“They're cooking their proprietary model,” said Robert Kahn, executive director of the Northwest & Intermountain Power Producers Coalition. “It's the ultimate black box.”
PGE denies that. It said it is trying to offer maximum flexibility and will consider all resource types that meet its criteria. It also said most of the metrics it used are industry standards and required by the state's Public Utility Commission.
“It's not dreamt up by PGE or opaque,” Sims said.
Renewables advocates noted that PGE could have chosen another mix. The top options, including one with far more wind energy and less gas, scored within a few points of one another on a 100-point scale. They all met the utility's reliability standard.
“The technologies that exist today are good enough to do the job, said Rachel Shimshak, executive director of Renewable Northwest. “You just have to have a utility that's focused on fitting them all together.”
Tyler Pepple, a lawyer for the Industrial Customers of Northwest Utilities, contends PGE doesn't need to add another wind or solar farm until 2028 or 2030, and can comply with the state's increasingly rigorous renewable energy mandates by drawing down the massive bank of renewable energy credits it has built up. In the meantime, renewable energy costs will fall, making compliance cheaper in 2030 and 2040.
PGE said that's not a responsible strategy. Franco Albi, manager of the utility's integrated resource plan, said the early acquisition of renewables also allows it to take advantage of the federal production tax credit, which is set to expire for wind farms.
“Every scenario we ran indicates that early action on renewables is the prudent thing to do,” Albi said.
Residential ratepayer advocates also support a wait-and-see strategy. Bob Jenks, executive director of the Citizens Utility Board, said he thinks PGE ought to be pursuing five- and 10-year hydroelectric contracts and putting off any big new investments in gas that will lock the company into fossil fuels for four decades.
Sims said PGE isn't opposed to some new hydro contracts, and will see whether the Bonneville Power Administration or other big hydroelectric suppliers offer any capacity in the company's competitive bidding process. PGE is hoping regulators will give the nod to its action plan sometime this spring so it can get going on that process.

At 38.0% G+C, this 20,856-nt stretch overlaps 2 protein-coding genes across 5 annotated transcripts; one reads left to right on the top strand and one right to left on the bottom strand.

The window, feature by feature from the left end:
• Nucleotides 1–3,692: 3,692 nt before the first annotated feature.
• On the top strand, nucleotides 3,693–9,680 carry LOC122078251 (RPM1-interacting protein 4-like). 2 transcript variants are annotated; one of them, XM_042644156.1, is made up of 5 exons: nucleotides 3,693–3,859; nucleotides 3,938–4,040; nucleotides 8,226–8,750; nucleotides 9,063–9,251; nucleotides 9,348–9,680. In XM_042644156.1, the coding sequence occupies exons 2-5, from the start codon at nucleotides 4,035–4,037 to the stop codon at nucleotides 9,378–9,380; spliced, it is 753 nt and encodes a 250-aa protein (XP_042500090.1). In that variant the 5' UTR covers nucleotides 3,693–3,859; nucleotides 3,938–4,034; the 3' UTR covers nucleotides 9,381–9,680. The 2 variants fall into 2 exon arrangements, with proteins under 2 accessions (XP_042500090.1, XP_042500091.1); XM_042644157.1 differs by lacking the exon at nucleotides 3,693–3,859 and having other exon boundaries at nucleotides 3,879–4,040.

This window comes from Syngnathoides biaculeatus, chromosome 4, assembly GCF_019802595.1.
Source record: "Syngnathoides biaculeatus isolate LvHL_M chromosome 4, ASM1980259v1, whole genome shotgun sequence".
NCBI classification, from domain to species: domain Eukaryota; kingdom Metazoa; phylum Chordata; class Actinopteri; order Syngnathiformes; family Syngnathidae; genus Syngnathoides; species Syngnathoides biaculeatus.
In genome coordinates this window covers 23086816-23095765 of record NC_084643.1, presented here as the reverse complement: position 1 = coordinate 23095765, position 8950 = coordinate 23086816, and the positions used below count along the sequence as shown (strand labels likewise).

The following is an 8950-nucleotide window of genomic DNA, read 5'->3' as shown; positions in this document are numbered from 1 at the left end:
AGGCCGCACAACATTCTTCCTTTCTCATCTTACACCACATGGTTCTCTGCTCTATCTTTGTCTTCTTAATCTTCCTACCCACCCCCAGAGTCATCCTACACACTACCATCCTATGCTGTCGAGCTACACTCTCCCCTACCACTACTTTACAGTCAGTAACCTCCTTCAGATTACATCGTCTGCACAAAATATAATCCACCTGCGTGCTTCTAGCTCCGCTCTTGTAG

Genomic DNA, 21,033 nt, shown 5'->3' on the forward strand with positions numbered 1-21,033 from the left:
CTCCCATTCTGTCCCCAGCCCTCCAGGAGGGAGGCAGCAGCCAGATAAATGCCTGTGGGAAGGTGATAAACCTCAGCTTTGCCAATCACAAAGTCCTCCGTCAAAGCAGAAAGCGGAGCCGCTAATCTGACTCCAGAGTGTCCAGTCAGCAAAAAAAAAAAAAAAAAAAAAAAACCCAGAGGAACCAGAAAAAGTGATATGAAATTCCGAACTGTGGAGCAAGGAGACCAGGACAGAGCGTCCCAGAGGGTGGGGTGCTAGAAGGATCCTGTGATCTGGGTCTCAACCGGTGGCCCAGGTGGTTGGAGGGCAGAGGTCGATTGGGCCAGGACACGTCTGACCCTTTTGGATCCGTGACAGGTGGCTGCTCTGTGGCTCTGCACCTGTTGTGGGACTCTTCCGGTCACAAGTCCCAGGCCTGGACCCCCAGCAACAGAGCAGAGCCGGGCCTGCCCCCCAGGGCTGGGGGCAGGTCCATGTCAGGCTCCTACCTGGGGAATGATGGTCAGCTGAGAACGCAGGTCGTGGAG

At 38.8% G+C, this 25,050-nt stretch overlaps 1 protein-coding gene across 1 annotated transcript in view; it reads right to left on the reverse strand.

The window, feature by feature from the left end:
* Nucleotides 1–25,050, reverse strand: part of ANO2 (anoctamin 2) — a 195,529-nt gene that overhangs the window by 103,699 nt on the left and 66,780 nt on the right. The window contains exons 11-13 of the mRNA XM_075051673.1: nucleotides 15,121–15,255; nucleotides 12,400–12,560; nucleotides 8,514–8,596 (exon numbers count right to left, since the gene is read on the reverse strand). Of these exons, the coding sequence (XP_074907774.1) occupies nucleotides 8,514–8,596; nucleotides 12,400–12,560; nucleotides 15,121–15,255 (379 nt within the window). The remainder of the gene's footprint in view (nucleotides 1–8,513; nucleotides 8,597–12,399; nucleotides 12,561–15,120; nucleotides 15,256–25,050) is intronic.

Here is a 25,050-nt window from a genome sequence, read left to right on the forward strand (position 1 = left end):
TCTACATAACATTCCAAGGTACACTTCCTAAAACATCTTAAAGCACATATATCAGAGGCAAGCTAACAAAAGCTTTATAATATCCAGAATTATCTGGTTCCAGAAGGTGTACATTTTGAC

And that's where the critics point to more problems.
A Biased Process?
They say PGE has taken a number of steps to advantage the construction of new gas plants at Boardman. It overbuilt the gas pipeline and the substation for the last gas plant to accommodate more capacity. It has been buying transmission capacity that it doesn't need today but could be used to serve the new gas plants. And it has already started the permitting process for the two new gas plants at Boardman with state regulators.
Sims said it's standard practice to overbuild pipelines and substations to provide flexibility for future expansion. He said the transmission purchases were not specifically geared to new gas plants at Boardman, and that it's wise for the utility to start permitting the gas plants in case that is the best option in the competitive bidding.
“We can't rely on hoping that there will be all this good stuff out there when we need it in 2021,” Sims said.
Regulators acknowledge there's an inherent bias for utilities to choose their own projects. That's how they make money and drive their stock prices.
There also are risks to utilities owning all their own generation plants. Ratepayers are footing the bill for the early closure of both the Trojan nuclear plant and the coal plant in Boardman, for example. And when the parent company of the contractor building the new gas plant at Boardman went bankrupt last year, PGE had to step in and finish it, picking up about $150 million in cost overruns. If insurers don't pay, ratepayers could get stuck with those costs, too.
Since 2006, the state has required utilities to put all its resource acquisitions out for competitive bidding. But almost all those contests have been won by the utility, or a contractor building a plant for the utility. The Public Utility Commission was scheduled to start an investigation of its competitive bidding guidelines in order to encourage more diverse ownership of those resources, but the kickoff meeting got postponed.
“We call it the death march,” said Kahn. “Since the guidelines have been adopted 95 percent of the resources have been self-built or bought [by the utilities]. Our members have secured 5 percent.”